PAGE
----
Understanding New Refrigerant Regulations and the Phase-Out of R22
R-22 is a refrigerant for air conditioning systems that has been in use for more than 40 years. This refrigerant was originally introduced as being something that was better for the environment than other refrigerants but it was later discovered that it is actually bad for the ozone layer. Because of this discovery, there was an international agreement to phase out the use of R-22.
If your air conditioning was installed before 2010, then it may well rely on R-22 refrigerant. Indeed, some air conditioning systems that were installed after 2010 were ‘dry shipped’ and had R-22 added after they were installed.
The phase-out began with a ban on the production, use and import of R-22 and HCFC-142b in January 2010. Then, in January 2015 the next stage of the ban happened, as production, import and use of all HCFCs became prohibited except for the continuing servicing needs of existing equipment.
In January 2020, there will be a ban on the remaining production and import of HCFCs. If anyone has any air conditioning units which rely on those substances then they will have to rely on stockpiled resources, or HCFCs that have been reclaimed from existing units that are being decommissioned.
In January 2030, the phase-out will be complete. By then, however, all air conditioning units that were powered by HCFC refrigerants should have been replaced or converted to use an alternative kind of refrigerant.
The Cost and Availability of R-22
R-22 was the most common refrigerants used for a long time, because it was so high performance and cost-effective. However, when the issues with it became apparent, governments agreed to do a staggered phase-out on the production of R-22. It is not a legal requirement to stop using R-22 in your air conditioning units however it makes sense to do so because the cost of the substance is increasing dramatically as it becomes harder to get. Indeed, the supplies will be even more limited in the coming years, and this means that a full recharge of R-22 could become far more expensive than it is now.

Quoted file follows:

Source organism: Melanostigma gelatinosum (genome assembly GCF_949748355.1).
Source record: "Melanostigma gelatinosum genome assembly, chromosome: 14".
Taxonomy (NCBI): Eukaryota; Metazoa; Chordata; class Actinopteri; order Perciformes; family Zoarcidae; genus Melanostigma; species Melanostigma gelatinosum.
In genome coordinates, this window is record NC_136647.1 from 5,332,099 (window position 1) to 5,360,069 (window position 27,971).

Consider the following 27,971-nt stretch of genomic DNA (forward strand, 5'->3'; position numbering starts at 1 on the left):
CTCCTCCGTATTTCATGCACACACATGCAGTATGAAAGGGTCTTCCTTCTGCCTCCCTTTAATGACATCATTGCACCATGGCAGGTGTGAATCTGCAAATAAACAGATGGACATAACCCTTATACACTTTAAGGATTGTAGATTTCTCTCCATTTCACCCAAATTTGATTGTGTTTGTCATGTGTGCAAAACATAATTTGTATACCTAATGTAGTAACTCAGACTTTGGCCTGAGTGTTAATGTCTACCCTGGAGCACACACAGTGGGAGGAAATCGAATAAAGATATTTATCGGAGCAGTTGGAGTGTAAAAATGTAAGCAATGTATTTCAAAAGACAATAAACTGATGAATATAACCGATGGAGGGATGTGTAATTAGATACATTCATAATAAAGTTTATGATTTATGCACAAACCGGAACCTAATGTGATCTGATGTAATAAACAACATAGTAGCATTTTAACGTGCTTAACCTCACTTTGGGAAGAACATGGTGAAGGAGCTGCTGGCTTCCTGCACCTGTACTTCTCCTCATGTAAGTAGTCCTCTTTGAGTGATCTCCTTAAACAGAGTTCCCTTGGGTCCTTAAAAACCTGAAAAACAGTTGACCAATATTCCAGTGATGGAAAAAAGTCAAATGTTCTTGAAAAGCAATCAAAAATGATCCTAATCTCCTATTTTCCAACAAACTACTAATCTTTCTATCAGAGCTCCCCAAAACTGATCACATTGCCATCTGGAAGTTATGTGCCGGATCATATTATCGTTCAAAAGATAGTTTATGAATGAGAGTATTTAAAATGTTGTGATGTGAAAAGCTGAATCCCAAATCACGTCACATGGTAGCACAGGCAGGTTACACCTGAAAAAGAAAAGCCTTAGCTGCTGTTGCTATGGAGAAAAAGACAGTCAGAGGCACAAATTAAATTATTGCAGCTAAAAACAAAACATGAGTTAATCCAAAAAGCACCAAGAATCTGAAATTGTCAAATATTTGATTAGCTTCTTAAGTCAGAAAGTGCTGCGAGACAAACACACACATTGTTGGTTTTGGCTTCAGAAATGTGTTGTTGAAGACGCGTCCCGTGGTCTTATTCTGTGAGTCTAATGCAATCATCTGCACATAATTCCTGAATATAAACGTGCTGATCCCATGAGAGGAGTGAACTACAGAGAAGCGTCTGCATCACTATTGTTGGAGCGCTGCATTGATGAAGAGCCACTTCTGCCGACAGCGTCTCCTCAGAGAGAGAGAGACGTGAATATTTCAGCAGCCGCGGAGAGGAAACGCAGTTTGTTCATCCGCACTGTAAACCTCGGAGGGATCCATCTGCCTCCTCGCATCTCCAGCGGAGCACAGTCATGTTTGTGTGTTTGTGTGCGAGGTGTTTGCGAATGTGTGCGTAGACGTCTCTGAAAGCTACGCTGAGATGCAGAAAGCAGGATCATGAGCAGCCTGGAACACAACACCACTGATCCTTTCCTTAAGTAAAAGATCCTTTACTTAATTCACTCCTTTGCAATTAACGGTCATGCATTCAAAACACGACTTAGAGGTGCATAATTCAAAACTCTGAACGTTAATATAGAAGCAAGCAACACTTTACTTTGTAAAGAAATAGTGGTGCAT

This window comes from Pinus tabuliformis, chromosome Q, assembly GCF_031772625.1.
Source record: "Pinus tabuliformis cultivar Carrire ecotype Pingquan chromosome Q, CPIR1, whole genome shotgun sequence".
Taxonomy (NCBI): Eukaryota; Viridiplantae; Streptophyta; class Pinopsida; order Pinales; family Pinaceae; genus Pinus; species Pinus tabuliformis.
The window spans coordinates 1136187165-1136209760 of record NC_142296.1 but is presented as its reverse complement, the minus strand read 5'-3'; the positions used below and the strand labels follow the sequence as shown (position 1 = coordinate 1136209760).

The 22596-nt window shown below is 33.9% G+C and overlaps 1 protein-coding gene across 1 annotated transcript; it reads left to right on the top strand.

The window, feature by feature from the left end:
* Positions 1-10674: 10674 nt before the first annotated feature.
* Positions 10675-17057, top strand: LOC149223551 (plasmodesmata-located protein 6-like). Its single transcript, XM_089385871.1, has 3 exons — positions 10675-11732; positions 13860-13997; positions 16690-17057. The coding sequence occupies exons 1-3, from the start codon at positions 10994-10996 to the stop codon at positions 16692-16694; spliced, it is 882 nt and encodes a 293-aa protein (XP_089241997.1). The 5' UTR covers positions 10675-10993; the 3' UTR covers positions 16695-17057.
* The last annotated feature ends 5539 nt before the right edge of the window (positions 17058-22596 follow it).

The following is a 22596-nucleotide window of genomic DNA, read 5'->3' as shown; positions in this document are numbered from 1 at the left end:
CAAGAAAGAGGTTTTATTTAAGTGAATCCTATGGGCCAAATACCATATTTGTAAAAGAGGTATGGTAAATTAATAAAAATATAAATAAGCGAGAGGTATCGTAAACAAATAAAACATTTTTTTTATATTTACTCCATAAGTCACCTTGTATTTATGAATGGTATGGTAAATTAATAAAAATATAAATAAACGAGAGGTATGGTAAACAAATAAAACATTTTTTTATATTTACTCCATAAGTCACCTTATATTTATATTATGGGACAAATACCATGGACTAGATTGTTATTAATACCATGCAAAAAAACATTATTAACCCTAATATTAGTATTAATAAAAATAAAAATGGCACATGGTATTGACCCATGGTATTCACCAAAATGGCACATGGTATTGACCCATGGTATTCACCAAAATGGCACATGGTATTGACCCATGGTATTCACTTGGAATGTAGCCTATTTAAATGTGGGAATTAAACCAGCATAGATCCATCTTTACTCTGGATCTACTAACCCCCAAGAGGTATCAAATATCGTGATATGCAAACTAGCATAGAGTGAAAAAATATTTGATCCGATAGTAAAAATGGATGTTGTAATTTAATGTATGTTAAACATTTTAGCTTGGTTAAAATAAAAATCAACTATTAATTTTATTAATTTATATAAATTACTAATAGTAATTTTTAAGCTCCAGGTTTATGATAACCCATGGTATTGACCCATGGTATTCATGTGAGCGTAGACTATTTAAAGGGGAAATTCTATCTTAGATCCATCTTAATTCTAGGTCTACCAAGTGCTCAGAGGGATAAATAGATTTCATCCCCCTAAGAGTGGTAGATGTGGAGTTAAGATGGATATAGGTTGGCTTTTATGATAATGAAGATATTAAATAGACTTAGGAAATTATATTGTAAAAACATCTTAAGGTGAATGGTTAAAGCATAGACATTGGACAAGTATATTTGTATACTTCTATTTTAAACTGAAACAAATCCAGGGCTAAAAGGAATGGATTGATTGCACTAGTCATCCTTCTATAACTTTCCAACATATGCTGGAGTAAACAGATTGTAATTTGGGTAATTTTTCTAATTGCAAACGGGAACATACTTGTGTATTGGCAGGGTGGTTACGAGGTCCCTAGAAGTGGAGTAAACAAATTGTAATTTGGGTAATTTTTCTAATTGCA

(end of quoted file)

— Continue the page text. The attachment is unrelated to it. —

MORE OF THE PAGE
Servicing Your Systems
You are permitted to have your equipment serviced, even if it uses R-22. It is vital that you keep your unit in good working order. Being proactive about servicing your unit will minimize maintenance costs and also reduce the risk of environmental damage. It is important that you find a reliable contractor, who can identify leaks and other potential issues, and who will do their best to ensure that any underlying problem is fixed rather than simply recharging a system that has a leak.
Legally, contractors are forbidden from intentionally releasing refrigerant when they repair a system. If they know that there is a leak then they are not allowed to just top up the unit. They must fix the leak before they add more refrigerant. If they are working on the system and need to remove refrigerant, then they must use appropriate recovery techniques and equipment.
Getting a New Air Conditioner
The EPA has put a ban on the manufacture of air conditioning systems that use R-22. New systems must use an alternative refrigerant. If you have an older system that is still in good working order, then you may want to consider getting it converted to use one of those alternatives. The most common of the alternatives is R-410A, which is a HFC blend that is non-ozone-depleting. R-410A is sold under a number of different brand names, including SUVA, 410A , GENTRON AZ-20 and PURON. The EPA reviews all alternative refrigerants and has a list of refrigerants that are acceptable as an R-22 substitute for light commercial air conditioning and for household use.
If you are considering using an alternative refrigerant then you should make sure that your unit can accept it. Units which rely on mineral oil for lubrication may not be compatible with all of the alternative refrigerant options. It may be that you will need to replace your compressor so that you can use different refrigerants, but it is still worth considering doing this, because there are some great new refrigerants that are almost as energy efficient as R-22 and that are less expensive, which means that in the long term you will save money by using them.
Remember that the cost of R-22 is only going to increase over the coming months and years. The phase out has been known about for over a decade, and it is something that contractors and air conditioning companies have had a lot of time to prepare for.
The expected lifespan of an air conditioning unit is usually around 10-20 years, depending on the size, and how well it is maintained. If you have a unit that is coming to the end of its useful life, then buying a new ENERGY STAR rated unit could be a good idea, and may save you a lot of time and money in the long run. In some cases, particularly in very hot areas, a new, more energy efficient air conditioning unit could save you as much as 40% on your utility bills. Add in to that the rapidly rising cost of R-22, and the other downsides of having an older unit, such as them running louder and taking longer to cool a room, and you have a compelling case to upgrade.
If you cannot afford to pay for a new unit up front, look to see if there are any green grant schemes running in your area. R-22 is not dangerous while it is inside your unit, but if your air conditioning system develops a leak then it will be releasing the gas into the atmosphere and the chlorine will be damaging the ozone layer. It makes sense to try to get rid of it as quickly as possible and move on to using something safer and that is more environmentally friendly. Your great grandchildren will thank you for it when they still have a nice planet to live on.